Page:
Local Linear Peters-Belson Regression and its Applications to Employment Discrimination Cases Open Access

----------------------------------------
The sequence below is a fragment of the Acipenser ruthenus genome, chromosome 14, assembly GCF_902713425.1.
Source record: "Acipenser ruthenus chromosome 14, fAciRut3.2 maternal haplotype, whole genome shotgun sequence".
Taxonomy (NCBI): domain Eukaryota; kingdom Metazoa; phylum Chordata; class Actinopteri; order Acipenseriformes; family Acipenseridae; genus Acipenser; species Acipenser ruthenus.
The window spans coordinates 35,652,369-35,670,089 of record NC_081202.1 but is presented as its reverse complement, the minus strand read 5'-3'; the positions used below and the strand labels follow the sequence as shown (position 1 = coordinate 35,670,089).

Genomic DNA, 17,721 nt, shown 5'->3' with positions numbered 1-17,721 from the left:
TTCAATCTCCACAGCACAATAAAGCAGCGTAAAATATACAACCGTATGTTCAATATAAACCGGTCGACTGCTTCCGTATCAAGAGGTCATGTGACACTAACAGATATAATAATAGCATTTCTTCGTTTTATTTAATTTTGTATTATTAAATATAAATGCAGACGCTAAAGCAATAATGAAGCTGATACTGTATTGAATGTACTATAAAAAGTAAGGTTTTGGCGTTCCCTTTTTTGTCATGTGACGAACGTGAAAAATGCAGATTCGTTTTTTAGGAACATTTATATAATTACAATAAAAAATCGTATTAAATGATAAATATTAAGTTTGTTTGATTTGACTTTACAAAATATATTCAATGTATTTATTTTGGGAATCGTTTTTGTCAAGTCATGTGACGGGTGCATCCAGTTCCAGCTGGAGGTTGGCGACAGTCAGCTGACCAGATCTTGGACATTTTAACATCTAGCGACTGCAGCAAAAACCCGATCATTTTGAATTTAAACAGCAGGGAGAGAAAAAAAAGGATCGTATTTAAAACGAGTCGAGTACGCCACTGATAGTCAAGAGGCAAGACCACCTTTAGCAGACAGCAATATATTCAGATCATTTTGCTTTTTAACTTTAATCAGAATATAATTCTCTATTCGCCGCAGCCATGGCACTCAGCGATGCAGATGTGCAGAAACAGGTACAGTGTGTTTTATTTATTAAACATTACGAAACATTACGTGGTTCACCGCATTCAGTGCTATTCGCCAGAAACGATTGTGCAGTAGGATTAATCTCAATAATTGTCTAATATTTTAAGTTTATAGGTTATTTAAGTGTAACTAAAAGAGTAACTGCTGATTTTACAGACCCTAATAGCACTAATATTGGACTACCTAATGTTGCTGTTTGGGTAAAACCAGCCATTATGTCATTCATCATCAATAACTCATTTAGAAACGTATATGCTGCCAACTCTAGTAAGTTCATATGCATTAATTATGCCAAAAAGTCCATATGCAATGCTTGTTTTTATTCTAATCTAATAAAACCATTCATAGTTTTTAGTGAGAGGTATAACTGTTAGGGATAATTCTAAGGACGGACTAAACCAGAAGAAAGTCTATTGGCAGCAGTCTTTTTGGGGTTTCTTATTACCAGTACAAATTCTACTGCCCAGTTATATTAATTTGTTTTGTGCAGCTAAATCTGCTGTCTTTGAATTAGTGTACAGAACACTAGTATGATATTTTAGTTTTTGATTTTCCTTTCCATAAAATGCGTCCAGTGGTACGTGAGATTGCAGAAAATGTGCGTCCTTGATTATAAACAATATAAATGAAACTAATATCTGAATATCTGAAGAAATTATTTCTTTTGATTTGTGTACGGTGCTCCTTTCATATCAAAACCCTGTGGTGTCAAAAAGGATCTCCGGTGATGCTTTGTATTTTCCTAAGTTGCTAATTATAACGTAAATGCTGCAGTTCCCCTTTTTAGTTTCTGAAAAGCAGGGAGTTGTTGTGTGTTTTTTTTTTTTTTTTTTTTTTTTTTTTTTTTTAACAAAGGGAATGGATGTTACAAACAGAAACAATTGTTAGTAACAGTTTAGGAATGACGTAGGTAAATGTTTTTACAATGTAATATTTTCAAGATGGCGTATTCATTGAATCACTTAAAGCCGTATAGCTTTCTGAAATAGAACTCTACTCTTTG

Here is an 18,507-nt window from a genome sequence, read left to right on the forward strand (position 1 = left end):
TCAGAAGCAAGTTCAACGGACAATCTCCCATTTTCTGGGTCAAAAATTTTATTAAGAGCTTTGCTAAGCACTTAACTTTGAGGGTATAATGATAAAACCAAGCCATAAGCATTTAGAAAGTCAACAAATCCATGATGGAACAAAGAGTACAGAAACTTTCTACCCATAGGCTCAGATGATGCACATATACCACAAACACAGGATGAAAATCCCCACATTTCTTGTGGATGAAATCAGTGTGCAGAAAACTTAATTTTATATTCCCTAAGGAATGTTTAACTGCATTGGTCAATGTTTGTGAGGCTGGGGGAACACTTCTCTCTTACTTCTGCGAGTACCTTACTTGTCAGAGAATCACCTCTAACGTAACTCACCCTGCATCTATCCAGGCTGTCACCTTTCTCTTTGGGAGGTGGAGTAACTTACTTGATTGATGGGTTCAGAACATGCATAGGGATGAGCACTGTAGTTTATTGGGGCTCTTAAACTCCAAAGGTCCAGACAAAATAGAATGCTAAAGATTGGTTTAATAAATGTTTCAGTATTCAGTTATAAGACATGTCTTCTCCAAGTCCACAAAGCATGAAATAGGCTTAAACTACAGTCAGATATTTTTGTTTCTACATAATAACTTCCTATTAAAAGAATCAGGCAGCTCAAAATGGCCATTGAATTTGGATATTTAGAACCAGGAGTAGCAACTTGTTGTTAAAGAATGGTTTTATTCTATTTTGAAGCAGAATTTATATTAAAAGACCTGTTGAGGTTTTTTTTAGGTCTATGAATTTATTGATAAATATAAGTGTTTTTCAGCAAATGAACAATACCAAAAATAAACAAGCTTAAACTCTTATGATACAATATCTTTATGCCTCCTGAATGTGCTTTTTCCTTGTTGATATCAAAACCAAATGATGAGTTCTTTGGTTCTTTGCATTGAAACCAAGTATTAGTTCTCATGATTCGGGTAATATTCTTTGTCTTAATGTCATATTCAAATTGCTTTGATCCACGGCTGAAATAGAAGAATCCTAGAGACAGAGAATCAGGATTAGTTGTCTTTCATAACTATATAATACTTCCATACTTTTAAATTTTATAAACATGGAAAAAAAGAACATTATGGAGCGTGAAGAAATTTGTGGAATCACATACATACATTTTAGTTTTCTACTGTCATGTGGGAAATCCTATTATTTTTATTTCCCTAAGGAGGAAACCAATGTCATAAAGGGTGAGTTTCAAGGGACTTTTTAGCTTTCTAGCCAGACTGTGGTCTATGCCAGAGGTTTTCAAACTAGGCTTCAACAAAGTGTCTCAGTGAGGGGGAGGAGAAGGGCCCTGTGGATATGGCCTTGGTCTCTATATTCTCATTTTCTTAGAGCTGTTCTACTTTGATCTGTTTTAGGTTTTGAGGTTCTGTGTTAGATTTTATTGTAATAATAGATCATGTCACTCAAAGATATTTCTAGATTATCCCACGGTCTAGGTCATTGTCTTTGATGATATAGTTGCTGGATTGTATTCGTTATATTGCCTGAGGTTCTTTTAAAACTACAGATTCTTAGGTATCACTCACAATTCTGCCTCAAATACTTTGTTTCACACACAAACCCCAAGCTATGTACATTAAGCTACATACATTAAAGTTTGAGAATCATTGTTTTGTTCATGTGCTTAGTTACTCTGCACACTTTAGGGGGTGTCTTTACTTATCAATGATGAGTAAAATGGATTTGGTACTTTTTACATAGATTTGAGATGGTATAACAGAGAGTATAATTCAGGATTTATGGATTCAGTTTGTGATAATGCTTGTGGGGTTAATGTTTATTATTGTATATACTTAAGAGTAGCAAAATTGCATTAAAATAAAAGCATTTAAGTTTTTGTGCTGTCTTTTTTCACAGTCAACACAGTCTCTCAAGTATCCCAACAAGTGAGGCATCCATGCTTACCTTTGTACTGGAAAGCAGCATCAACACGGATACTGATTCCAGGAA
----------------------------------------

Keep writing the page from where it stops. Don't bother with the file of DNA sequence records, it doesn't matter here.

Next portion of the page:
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In discrimination cases concerning equal pay, the Peters-Belson (PB) regression method is used to estimate the pay disparities between minority and majority employees after accounting for major covariates (e.g., seniority, education). Unlike the standard approach, which uses a dummy variable to indicate protected group status, the PB method first fits a linear regression model for the majority group. The resulting regression equation is then used to predict the salary of each minority employee by using their individual covariates in the equation. The difference between the actual and the predicted salaries of each minority employee estimates the pay differential for that minority employee, which takes into account legitimate job-related factors. The average difference estimates a measure of pay disparity. In practice, however, a linear regression model may not be sufficient to capture the actual pay-setting practices of the employer. Therefore, we use a locally weighted regression model in the PB approach as a specific functional form of the relationship between pay and relevant covariates is no longer needed. The statistical properties of the new procedure are developed and compared to those of the standard methods. The method also extends to the case with a binary (1-0) response, e.g., hiring or promotion. Both simulation studies and re-analysis of actual data show that, in general, the locally weighted PB regression method reflects the true mean function more accurately than the linear model, especially when the true function is not a linear or logit (for a 1-0 response) model. Moreover, only a small loss of efficiency is incurred when the true relation follows a linear or logit model.